For break I went home, but I got sick, so I really didn’t do anything super exciting; it was nice to not have to do any schoolwork, though. I did get to meet with a family that contacted me through reading my blog. I enjoyed telling them all about the Academy and answering their questions. I also received several emails from prospective cadets with questions (keep them coming, please!), so, while I wasn’t on official “recruiting leave” (R-Leave), I like to tell people that I did as much recruiting for the Academy as had I actually been on R-Leave.

 

And now we’re back, racing to the end of the year. It’s been so nice lately. I love it! Spring is probably my favorite season—I like the “thawing” feeling after winter…even though this one wasn’t that cold. Nevertheless, the time change has been really nice. It stays bright out so much later; to me, it makes the day seem longer.

 

In literature, we’ve been doing a poetry study. Spring reminds me of a poem I read for my Advanced Placement (AP) literature class. It’s called “The Motive for Metaphor” by Wallace Stevens. You should definitely read the whole poem, but I’ll put the most applicable stanza (2nd stanza) here: 

 

“In the same way, you were happy in spring,
With the half colors of quarter-things,
The slightly brighter sky, the melting clouds,
The single bird, the obscure moon—”
 

 

I think part of my excitement is simply the fact that things are moving forward. I can’t believe that I’m almost done (3/4 of the way there) with my freshman year of college! This is definitely an exciting time at the Academy—everyone is looking forward to the summer that lies ahead. The Thursday before Spring Break was Billet Night, so all the 1/c cadets (seniors) found out where and what their first assignment is. The 3/c cadets (sophomores) just found out their assignments for Swab Summer—what type of cadre they are going to be (Swab Summer, AIM, for example). Soon, we, the 4/c cadets (freshmen), and the 2/c cadets (juniors) will find out where we will be in the fleet this summer. 

 

As my final little blurb, I’ll share with you an excerpt from a short story I am working on for a creative writing contest here at the Academy. This piece doesn’t have a title yet, and it’s not that polished, but I’ll share it with you all anyway. 

 

"She had never considered the ocean before, but then again neither had he. Too long had both of them dreamed of climbing mountains and hiding away in forests for them to consider the vast salted waters. Where would this take them?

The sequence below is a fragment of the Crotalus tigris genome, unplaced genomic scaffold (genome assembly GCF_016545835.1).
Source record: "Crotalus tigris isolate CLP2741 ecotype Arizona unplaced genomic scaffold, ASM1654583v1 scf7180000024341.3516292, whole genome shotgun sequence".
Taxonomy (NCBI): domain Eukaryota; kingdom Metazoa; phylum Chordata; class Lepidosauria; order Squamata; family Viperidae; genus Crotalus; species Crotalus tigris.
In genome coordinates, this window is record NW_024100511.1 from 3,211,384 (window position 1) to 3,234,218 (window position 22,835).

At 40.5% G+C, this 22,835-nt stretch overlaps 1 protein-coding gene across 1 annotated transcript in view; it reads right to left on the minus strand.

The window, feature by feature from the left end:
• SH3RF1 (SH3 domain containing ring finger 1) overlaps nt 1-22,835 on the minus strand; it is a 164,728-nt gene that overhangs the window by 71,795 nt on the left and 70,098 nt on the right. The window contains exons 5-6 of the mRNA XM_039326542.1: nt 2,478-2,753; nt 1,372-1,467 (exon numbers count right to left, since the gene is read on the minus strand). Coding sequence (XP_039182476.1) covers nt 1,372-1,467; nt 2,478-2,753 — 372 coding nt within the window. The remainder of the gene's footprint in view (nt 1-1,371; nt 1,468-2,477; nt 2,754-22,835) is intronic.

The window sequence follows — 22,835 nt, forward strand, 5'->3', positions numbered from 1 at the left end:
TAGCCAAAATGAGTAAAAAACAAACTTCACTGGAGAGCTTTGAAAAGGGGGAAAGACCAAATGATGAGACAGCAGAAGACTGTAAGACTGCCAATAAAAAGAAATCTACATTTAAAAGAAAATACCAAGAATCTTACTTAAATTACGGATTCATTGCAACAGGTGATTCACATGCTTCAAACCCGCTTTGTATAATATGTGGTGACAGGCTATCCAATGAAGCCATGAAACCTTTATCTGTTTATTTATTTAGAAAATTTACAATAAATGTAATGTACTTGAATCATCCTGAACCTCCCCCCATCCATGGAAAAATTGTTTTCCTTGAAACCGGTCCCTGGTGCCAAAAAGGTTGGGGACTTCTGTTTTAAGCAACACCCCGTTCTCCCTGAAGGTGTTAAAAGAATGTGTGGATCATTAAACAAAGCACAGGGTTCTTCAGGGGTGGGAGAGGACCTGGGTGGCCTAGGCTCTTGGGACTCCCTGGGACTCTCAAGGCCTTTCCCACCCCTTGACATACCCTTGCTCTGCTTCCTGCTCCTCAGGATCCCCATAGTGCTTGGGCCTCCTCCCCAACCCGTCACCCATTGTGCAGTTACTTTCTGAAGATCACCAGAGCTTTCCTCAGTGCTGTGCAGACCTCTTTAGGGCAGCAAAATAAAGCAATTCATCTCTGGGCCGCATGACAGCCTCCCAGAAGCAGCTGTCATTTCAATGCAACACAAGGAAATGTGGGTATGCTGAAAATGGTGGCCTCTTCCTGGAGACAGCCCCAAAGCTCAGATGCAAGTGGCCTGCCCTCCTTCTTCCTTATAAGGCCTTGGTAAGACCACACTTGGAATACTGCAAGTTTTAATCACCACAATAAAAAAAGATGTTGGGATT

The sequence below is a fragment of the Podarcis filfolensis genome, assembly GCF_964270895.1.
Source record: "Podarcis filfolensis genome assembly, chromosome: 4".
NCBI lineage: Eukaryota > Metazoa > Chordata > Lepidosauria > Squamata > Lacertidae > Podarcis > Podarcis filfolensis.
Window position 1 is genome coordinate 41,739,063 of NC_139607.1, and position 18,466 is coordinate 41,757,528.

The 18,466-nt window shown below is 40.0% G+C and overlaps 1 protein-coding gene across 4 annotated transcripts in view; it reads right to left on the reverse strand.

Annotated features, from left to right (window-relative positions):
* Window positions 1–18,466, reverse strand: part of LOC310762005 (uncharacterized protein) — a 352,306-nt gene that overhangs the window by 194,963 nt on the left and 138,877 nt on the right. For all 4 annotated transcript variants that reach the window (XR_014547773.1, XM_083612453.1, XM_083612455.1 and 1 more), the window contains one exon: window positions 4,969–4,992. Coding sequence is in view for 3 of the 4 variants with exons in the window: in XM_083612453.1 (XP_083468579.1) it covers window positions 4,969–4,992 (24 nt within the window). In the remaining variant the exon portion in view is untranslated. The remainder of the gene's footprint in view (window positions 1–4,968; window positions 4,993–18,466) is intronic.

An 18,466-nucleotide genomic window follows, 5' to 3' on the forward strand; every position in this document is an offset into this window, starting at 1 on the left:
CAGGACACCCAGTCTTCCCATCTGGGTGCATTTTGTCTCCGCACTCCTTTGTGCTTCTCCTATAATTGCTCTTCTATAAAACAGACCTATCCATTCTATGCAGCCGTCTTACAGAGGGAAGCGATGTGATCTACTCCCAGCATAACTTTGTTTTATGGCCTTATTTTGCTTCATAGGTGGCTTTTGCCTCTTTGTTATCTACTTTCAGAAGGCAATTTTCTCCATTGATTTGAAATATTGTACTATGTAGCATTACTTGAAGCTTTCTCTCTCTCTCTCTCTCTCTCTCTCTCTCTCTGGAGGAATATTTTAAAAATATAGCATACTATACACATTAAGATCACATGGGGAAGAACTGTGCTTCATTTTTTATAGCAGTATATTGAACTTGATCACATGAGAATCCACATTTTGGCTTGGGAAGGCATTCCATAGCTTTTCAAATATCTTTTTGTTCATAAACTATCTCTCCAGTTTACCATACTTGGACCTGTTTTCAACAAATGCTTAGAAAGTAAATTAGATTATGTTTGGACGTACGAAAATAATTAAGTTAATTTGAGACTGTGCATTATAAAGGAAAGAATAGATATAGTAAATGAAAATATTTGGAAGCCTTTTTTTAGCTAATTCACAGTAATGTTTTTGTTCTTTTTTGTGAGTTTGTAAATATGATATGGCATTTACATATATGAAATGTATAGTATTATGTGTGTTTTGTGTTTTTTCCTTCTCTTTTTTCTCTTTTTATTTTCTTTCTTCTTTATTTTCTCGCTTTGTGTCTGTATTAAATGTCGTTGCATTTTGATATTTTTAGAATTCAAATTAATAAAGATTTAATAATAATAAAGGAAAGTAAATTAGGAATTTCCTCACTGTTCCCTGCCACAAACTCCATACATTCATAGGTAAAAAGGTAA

She sat at her writing desk, and the window of that corner room was open. The apartment, high enough up, was spared the grungy noise of the street below. A street not too particularly busy but well worn by buses, garbage trucks, police cars, and minivans.

In the breeze that drifted through the window, Anne thought she could smell the salt from the ocean, but she had never been so close to the ocean, so how could she know what a sea breeze smelled like. She turned a critical eye to the pale blue beyond the window frame. Now she wished she and Roger had picked an apartment with an ocean view. She needed a better understanding of the ocean, a reaction that was new to her. But how could they have known such a view would be something they wanted at the time?

She stood up, went to the kitchen, and filled a glass of water.

There really had been nothing special about that evening. The temperature average and cool, typical of a northwest evening. A few thin clouds slightly pink from the setting sun, but the sky just a dull blue. The gray of the twilight was calming. The two of them, Anne and Roger, had been walking along the street that followed the shoreline. Where it had curved back up toward the center of town, they had continued walking straight, through the tall, sandy-colored grass. The feel of the grass sliding softly over her arms and past her ankles filled Anne with an excited tingling. She had slowed ever so slightly, expecting Roger to do the same, as he usually did. Instead, he pushed on. Anne watched him as he almost frantically moved the tall stalks aside. Something was bothering him, she knew. By the time she reached the small sandy cove, Roger was already standing at the edge of the water. For another few moments Anne watched as the water moved up and covered Rogers feet before receding back. His toes dug into the soft, wet sand.

Anne followed his lead, taking off her sandals. She placed hers next to his. The grainy sand certainly felt odd between her toes. She was a bit uncomfortable. Passing by Roger, she put her hand on his shoulder, squeezing it so that he would know that she was there.

The wet sand felt much different, and was much colder. Anne was hesitant about this new feeling; she hadn’t expected to find a texture like this among nature. Even the soft silt of a riverbed didn’t compare to the sliding feel of the wet sand. She was certainly intrigued by this, and, curious to know more about the sensation, walked along the boundary of land and water. The water rushed to meet her bare ankles now and again. The contact still shocked her. It made her feel cold. The wind was blowing, pressing her skirt close to her legs. It felt warmer that way. She pulled the thin cardigan tighter to her body, buttoned it, and pulled down the sleeves so that they covered the back of her hands.

She was surprised when she came upon a tidal pool in a more rocky area of the small beach. She recalled her days as a little girl at the zoo getting to touch the animals at the aquarium. Those had been tide pool animals. She thought she recognized some of them. She smiled at the starfish. She knew that one. She gazed at the pool for a little longer, but it was getting too dark.